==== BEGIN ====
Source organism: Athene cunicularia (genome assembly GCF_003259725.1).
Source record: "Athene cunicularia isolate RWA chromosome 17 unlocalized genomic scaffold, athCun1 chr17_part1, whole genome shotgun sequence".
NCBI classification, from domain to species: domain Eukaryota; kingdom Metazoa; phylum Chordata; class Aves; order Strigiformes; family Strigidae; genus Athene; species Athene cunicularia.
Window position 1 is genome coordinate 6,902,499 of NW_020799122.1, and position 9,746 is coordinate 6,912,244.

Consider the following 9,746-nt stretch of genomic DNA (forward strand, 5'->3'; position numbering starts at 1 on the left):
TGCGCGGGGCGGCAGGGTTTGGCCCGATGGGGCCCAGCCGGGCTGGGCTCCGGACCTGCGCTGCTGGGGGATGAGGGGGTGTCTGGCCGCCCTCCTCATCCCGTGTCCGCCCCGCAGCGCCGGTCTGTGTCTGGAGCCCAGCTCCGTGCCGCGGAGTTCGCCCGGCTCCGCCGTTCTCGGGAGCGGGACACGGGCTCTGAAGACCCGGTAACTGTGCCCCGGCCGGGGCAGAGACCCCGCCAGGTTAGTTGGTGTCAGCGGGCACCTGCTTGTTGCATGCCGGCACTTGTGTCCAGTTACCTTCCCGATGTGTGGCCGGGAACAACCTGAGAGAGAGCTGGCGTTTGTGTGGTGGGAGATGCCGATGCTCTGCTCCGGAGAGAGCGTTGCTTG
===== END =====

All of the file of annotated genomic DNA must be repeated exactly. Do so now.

Source organism: Athene cunicularia (genome assembly GCF_003259725.1).
Source record: "Athene cunicularia isolate RWA chromosome 17 unlocalized genomic scaffold, athCun1 chr17_part1, whole genome shotgun sequence".
NCBI classification, from domain to species: domain Eukaryota; kingdom Metazoa; phylum Chordata; class Aves; order Strigiformes; family Strigidae; genus Athene; species Athene cunicularia.
Window position 1 is genome coordinate 6,902,499 of NW_020799122.1, and position 9,746 is coordinate 6,912,244.

Consider the following 9,746-nt stretch of genomic DNA (forward strand, 5'->3'; position numbering starts at 1 on the left):
TGCGCGGGGCGGCAGGGTTTGGCCCGATGGGGCCCAGCCGGGCTGGGCTCCGGACCTGCGCTGCTGGGGGATGAGGGGGTGTCTGGCCGCCCTCCTCATCCCGTGTCCGCCCCGCAGCGCCGGTCTGTGTCTGGAGCCCAGCTCCGTGCCGCGGAGTTCGCCCGGCTCCGCCGTTCTCGGGAGCGGGACACGGGCTCTGAAGACCCGGTAACTGTGCCCCGGCCGGGGCAGAGACCCCGCCAGGTTAGTTGGTGTCAGCGGGCACCTGCTTGTTGCATGCCGGCACTTGTGTCCAGTTACCTTCCCGATGTGTGGCCGGGAACAACCTGAGAGAGAGCTGGCGTTTGTGTGGTGGGAGATGCCGATGCTCTGCTCCGGAGAGAGCGTTGCTTG